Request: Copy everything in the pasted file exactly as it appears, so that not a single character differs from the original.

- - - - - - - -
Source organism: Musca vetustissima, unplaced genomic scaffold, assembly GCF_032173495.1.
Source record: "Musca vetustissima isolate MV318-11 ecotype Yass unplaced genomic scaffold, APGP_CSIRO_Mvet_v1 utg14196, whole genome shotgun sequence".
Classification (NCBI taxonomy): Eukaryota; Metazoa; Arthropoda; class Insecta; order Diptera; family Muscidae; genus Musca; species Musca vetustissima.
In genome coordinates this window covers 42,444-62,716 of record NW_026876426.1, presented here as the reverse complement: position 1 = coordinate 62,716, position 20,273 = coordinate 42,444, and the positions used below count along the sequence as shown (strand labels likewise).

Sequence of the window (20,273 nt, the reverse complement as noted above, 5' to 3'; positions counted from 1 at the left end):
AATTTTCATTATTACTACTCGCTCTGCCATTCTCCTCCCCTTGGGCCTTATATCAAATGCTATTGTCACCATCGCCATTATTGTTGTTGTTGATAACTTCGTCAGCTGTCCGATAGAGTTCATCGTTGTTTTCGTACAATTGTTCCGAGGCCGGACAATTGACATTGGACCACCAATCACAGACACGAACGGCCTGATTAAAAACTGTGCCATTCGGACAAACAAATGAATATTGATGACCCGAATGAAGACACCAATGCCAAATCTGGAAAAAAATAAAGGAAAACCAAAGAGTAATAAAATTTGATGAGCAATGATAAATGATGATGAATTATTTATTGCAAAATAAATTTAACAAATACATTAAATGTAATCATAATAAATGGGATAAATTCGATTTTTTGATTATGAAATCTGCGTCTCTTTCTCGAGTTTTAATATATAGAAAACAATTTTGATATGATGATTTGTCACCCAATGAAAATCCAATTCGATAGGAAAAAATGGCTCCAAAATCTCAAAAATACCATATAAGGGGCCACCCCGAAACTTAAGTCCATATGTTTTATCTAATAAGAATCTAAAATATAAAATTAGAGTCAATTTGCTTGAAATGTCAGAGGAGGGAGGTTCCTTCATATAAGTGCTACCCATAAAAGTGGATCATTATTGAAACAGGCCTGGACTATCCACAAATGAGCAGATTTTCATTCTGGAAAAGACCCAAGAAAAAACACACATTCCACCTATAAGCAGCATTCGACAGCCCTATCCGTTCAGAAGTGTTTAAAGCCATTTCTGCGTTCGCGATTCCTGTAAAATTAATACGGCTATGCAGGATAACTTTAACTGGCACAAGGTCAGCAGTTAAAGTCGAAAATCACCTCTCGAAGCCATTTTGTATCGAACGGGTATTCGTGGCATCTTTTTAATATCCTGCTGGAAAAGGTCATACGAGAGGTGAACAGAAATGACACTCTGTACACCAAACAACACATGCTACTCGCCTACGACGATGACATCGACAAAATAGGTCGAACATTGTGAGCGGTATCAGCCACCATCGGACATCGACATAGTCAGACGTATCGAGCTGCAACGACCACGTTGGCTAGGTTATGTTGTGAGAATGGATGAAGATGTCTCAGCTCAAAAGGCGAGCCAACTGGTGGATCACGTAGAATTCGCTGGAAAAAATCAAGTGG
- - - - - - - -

Source organism: Musca vetustissima, unplaced genomic scaffold, assembly GCF_032173495.1.
Source record: "Musca vetustissima isolate MV318-11 ecotype Yass unplaced genomic scaffold, APGP_CSIRO_Mvet_v1 utg14196, whole genome shotgun sequence".
Classification (NCBI taxonomy): Eukaryota; Metazoa; Arthropoda; class Insecta; order Diptera; family Muscidae; genus Musca; species Musca vetustissima.
In genome coordinates this window covers 42,444-62,716 of record NW_026876426.1, presented here as the reverse complement: position 1 = coordinate 62,716, position 20,273 = coordinate 42,444, and the positions used below count along the sequence as shown (strand labels likewise).

Sequence of the window (20,273 nt, the reverse complement as noted above, 5' to 3'; positions counted from 1 at the left end):
AATTTTCATTATTACTACTCGCTCTGCCATTCTCCTCCCCTTGGGCCTTATATCAAATGCTATTGTCACCATCGCCATTATTGTTGTTGTTGATAACTTCGTCAGCTGTCCGATAGAGTTCATCGTTGTTTTCGTACAATTGTTCCGAGGCCGGACAATTGACATTGGACCACCAATCACAGACACGAACGGCCTGATTAAAAACTGTGCCATTCGGACAAACAAATGAATATTGATGACCCGAATGAAGACACCAATGCCAAATCTGGAAAAAAATAAAGGAAAACCAAAGAGTAATAAAATTTGATGAGCAATGATAAATGATGATGAATTATTTATTGCAAAATAAATTTAACAAATACATTAAATGTAATCATAATAAATGGGATAAATTCGATTTTTTGATTATGAAATCTGCGTCTCTTTCTCGAGTTTTAATATATAGAAAACAATTTTGATATGATGATTTGTCACCCAATGAAAATCCAATTCGATAGGAAAAAATGGCTCCAAAATCTCAAAAATACCATATAAGGGGCCACCCCGAAACTTAAGTCCATATGTTTTATCTAATAAGAATCTAAAATATAAAATTAGAGTCAATTTGCTTGAAATGTCAGAGGAGGGAGGTTCCTTCATATAAGTGCTACCCATAAAAGTGGATCATTATTGAAACAGGCCTGGACTATCCACAAATGAGCAGATTTTCATTCTGGAAAAGACCCAAGAAAAAACACACATTCCACCTATAAGCAGCATTCGACAGCCCTATCCGTTCAGAAGTGTTTAAAGCCATTTCTGCGTTCGCGATTCCTGTAAAATTAATACGGCTATGCAGGATAACTTTAACTGGCACAAGGTCAGCAGTTAAAGTCGAAAATCACCTCTCGAAGCCATTTTGTATCGAACGGGTATTCGTGGCATCTTTTTAATATCCTGCTGGAAAAGGTCATACGAGAGGTGAACAGAAATGACACTCTGTACACCAAACAACACATGCTACTCGCCTACGACGATGACATCGACAAAATAGGTCGAACATTGTGAGCGGTATCAGCCACCATCGGACATCGACATAGTCAGACGTATCGAGCTGCAACGACCACGTTGGCTAGGTTATGTTGTGAGAATGGATGAAGATGTCTCAGCTCAAAAGGCGAGCCAACTGGTGGATCACGTAGAATTCGCTGGAAAAAATCAAGTGG